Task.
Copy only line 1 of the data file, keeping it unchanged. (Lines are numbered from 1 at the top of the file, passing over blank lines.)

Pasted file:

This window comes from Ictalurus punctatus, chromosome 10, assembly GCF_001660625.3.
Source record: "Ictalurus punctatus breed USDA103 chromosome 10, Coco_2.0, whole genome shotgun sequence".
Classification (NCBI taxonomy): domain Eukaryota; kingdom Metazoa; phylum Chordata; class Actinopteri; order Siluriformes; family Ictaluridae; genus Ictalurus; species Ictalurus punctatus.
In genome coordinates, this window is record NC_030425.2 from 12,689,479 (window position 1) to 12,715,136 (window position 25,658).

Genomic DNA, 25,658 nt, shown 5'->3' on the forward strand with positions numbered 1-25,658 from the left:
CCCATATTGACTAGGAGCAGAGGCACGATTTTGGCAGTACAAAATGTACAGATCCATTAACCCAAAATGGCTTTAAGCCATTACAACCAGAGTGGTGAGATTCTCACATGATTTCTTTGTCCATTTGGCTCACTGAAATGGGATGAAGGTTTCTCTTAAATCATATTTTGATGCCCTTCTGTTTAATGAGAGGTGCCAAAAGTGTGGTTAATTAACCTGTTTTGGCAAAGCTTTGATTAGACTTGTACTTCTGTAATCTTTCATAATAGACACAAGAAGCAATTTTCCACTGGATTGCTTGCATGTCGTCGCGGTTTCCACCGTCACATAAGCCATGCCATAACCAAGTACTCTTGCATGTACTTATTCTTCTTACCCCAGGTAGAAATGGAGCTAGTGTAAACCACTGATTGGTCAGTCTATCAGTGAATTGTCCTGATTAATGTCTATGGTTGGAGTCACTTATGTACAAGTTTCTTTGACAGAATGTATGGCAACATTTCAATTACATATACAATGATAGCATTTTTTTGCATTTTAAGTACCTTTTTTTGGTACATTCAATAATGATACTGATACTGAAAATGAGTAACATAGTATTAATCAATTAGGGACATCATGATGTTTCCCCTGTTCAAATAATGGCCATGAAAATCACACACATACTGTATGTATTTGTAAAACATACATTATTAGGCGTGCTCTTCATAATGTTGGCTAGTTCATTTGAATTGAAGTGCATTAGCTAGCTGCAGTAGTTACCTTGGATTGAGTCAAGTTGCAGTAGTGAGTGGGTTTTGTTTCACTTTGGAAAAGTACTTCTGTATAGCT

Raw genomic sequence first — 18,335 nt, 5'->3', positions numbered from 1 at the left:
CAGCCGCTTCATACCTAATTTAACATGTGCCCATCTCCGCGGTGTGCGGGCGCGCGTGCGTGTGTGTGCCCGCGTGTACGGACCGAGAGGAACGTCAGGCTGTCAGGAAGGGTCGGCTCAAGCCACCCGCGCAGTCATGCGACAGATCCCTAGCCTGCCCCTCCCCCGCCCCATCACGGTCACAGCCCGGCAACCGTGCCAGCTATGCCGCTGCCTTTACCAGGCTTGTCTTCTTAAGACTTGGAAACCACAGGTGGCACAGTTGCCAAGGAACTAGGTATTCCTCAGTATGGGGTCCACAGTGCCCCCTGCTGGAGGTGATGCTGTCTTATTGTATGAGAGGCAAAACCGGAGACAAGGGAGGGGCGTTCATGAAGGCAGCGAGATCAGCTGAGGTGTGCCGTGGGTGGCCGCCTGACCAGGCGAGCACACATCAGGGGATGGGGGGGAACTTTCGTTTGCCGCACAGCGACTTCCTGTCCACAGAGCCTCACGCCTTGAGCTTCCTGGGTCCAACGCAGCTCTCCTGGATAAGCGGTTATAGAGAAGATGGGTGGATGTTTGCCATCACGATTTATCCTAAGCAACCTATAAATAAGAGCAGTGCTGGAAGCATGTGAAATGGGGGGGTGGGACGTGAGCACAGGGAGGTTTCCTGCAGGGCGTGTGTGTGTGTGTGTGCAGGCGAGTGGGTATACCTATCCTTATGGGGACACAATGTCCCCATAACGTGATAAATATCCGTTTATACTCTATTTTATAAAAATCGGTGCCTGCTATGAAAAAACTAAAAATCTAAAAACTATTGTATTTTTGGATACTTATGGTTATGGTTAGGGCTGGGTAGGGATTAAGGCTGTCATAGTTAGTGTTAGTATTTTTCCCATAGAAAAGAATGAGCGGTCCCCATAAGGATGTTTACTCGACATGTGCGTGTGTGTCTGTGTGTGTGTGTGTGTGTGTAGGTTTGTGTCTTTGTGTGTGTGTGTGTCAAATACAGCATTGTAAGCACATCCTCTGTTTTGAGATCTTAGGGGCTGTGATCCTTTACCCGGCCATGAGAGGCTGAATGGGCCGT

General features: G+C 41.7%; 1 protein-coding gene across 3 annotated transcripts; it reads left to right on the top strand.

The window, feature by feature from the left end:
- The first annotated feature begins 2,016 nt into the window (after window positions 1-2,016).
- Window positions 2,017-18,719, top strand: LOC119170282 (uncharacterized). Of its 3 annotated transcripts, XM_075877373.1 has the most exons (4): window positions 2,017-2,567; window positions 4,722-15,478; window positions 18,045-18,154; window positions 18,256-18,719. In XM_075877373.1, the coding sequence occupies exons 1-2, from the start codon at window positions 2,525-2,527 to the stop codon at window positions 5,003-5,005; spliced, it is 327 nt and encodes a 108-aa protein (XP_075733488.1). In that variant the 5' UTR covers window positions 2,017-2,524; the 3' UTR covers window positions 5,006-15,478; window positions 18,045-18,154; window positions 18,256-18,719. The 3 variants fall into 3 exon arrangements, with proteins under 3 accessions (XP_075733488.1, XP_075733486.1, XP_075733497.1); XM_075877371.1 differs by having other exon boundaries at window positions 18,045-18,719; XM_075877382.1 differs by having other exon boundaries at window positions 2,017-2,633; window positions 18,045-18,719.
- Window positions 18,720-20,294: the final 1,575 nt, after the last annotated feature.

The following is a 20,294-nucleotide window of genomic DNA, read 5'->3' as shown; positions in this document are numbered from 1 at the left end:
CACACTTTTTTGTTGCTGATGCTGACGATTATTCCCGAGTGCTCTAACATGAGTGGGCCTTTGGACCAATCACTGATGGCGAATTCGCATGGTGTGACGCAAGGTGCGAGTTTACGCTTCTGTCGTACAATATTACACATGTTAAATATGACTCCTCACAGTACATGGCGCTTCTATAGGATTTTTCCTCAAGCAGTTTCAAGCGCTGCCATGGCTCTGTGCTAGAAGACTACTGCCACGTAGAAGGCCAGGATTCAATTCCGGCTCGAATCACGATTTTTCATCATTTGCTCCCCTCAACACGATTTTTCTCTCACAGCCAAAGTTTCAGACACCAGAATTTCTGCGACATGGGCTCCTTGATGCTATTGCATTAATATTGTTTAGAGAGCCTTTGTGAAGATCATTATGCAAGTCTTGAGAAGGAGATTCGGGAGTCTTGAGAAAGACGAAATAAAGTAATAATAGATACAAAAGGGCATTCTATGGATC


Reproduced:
This window comes from Ictalurus punctatus, chromosome 10, assembly GCF_001660625.3.